While  have been intercepted by the so-called Libyan Coastguard so far in 2024, on 27 February, the International Organization for Migration (IOM) in Libya posted a picture on X with a caption reading “IOM concluded a 5-day training on Human Rights at International Borders for Libyan Border Guards in Tripoli, including the responsibilities of the state and key human rights law mechanisms dedicated to safeguarding and advancing the human rights of migrants on the move.” The post received an almost immediate backlash from refugee advocates. David Yambio from the NGO Refugees in Libya, who experienced torture and abuse at the hands of the so-called Libyan Coastguard, asked IOM Libya to take the picture down, stating “Most of the officers in this picture are torturers who tortured many of us in detention centres like Al-Mabani, Tariq Al-Sekka, Tariq Al-Matar, Ainzara, Abu-Salim and many more”. Separately, the European Ombudsman has reproached the EC for a lack of transparency over its ‘Do No Harm’ policy in Libya after a two-year-long wait for a response to a request from EUobserver for the EC to provide evidence that its policies complied with it. According to EUobserver, the request was made after a senior EC official claimed in early 2022 that no violations had occurred, following a report by a contractor whom the EC had hired to monitor human rights in Libya. “A freedom of information request to obtain a copy of the report, in order to verify the claims, was refused by the commission. And an appeal was also broadly rejected, leading this website to file a complaint with Emily O’Reilly, the European Ombudsman,” EUobserver added.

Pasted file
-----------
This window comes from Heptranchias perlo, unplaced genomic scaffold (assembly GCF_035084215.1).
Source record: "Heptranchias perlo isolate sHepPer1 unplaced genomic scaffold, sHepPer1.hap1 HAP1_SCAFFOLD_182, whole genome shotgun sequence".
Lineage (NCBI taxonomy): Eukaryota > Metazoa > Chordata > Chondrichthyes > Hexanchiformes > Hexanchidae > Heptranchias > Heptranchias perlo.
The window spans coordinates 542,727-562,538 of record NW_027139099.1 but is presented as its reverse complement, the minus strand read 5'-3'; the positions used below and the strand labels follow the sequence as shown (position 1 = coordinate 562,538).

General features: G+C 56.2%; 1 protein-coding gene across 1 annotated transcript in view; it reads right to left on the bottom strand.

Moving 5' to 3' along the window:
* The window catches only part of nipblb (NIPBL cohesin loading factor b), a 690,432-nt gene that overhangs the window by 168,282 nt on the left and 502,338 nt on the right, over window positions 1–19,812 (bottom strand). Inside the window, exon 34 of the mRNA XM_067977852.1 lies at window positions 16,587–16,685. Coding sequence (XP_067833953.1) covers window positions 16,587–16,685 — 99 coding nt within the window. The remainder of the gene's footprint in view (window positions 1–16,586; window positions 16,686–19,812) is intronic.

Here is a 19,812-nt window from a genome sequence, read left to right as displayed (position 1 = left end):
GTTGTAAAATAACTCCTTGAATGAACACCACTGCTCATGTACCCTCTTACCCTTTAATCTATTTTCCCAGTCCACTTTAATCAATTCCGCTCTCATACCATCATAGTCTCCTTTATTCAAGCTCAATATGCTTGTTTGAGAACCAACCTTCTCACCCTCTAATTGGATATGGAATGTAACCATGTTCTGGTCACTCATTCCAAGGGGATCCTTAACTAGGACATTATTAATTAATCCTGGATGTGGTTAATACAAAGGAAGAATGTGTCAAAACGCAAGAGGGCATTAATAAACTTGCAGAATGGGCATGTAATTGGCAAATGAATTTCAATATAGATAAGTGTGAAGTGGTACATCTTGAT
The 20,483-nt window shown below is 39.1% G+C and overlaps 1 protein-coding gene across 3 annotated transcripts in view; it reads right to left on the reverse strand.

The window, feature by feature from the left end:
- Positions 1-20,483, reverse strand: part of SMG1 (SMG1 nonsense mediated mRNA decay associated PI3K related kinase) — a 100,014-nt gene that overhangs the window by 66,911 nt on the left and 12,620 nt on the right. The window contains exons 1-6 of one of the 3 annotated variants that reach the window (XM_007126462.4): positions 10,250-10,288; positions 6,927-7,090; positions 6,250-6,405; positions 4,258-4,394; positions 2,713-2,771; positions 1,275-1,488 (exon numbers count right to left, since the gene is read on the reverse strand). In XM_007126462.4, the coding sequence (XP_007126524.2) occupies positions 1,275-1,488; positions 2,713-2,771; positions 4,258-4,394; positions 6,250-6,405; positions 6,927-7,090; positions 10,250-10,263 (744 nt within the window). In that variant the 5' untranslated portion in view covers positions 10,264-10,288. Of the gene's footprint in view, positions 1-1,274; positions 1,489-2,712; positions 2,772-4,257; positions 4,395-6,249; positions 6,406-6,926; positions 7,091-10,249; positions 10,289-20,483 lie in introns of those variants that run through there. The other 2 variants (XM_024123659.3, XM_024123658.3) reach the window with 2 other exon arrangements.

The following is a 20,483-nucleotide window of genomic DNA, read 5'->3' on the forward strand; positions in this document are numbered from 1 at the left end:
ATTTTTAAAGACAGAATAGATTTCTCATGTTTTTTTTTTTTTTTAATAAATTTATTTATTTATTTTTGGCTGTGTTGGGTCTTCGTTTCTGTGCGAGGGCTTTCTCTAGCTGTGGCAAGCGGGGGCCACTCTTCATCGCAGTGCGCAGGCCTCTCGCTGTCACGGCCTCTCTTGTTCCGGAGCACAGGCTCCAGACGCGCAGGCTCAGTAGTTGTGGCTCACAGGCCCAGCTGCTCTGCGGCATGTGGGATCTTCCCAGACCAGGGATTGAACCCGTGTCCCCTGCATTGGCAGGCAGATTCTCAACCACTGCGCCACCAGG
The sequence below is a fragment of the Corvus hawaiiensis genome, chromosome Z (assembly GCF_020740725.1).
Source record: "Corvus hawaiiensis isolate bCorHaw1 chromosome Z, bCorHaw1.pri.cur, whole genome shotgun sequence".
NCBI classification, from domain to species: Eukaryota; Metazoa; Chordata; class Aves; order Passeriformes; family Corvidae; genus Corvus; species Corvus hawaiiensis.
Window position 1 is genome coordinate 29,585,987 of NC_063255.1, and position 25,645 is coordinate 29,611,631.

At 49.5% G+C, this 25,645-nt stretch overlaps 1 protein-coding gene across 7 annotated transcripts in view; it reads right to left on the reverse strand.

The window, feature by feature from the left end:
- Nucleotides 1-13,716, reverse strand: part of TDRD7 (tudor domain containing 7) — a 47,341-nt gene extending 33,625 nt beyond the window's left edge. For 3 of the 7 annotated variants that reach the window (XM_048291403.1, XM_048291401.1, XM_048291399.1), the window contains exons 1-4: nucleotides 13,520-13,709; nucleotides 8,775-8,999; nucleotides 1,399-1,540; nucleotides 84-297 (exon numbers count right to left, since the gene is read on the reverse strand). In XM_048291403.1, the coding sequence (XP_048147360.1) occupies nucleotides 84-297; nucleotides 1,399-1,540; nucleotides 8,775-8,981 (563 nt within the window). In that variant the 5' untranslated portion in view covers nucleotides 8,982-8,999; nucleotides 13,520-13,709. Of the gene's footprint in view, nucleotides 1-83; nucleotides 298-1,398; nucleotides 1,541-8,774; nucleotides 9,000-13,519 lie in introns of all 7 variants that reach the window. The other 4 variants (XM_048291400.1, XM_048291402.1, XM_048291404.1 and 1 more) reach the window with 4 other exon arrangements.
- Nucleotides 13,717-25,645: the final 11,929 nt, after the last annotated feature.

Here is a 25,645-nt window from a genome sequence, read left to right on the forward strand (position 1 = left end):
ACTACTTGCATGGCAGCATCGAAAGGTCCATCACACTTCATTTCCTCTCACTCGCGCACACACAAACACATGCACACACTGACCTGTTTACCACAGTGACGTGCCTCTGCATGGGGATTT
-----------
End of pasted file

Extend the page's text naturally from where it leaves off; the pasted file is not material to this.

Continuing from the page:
After four months of “brutal violence perpetrated by the Israeli government against the Palestinian people”, the European Parliament has, for the first time, called for an immediate and permanent ceasefire in Gaza, by adopting an amendment from The Left group on 29 February. On 1 March, the EC allocated an additional €68 million to “support the Palestinian population across the region to be implemented through international partners like the Red Cross and the Red Crescent” and proceeded to pay €50 million of previously suspended funding to the United Nations Palestinian Refugee Agency (UNRWA). “We remain fully committed to addressing the humanitarian plight of the Palestinian people”, the EC wrote on X. UNRWA Commissioner-General Philippe Lazzarini welcomed the EC’s decision, saying “The EU is a longstanding partner of UNRWA in bringing aid to Palestine Refugees in the region. The full disbursement of the EU contribution is key to the agency’s ability to maintain its operations in a very volatile area.” EU High Representative for Foreign and Security Policy/EC Vice-President Josep Borrell wrote on X “In line with the request by many EU Member States, I expect the next tranches to be disbursed with the urgency required by the humanitarian crisis within the coming weeks”. Meanwhile, ahead of the meeting of the UN General Assembly on 4 March, a number of NGOs, including ECRE member organisations the International Rescue Committee and the Norwegian Refugee Council, released a  joint statement in which they urged EU member states to restore funding to UNRWA. On the same day, EC President Ursula Von der Leyen wrote on X that she had had an “excellent” call with the President of Cyprus on the humanitarian situation in Gaza and efforts to tackle “migration challenges”. “The Commission will support the implementation of Cyprus’ maritime corridor initiative”, she wrote. In New York, UNRWA Commissioner-General Lazzarini told delegates at the UN General Assembly about the financial crisis confronting UNRWA. “The repeated calls by the Government of Israel to eliminate the Agency are not about neutrality. The campaign against UNRWA is intended to shift the long-standing political parameters for peace in the occupied Palestinian territory set by the General Assembly and the Security Council, without consulting either body”, he said, adding: “Attacks against UNRWA seek to eliminate its role in protecting the rights of Palestine Refugees and acting as a witness to their plight.” The European Parliament is scheduled to discuss on 13 March an emergency resolution on the immediate risk of mass starvation in Gaza and the attacks on humanitarian aid deliveries. Meanwhile, the European Border and Coast Guard Agency (Frontex) is preparing “potential scenarios” to assess how it might provide additional support, if needed, at the borders with the Gaza Strip amid Israel’s intensifying attacks and mass displacement efforts. A Frontex spokesperson told Euractiv that it was “too early to discuss any details” but that the agency would be preparing for additional support and scenarios of different “border sections”, bearing in mind the “sensitivity of the situation on the ground, including possible war crimes”.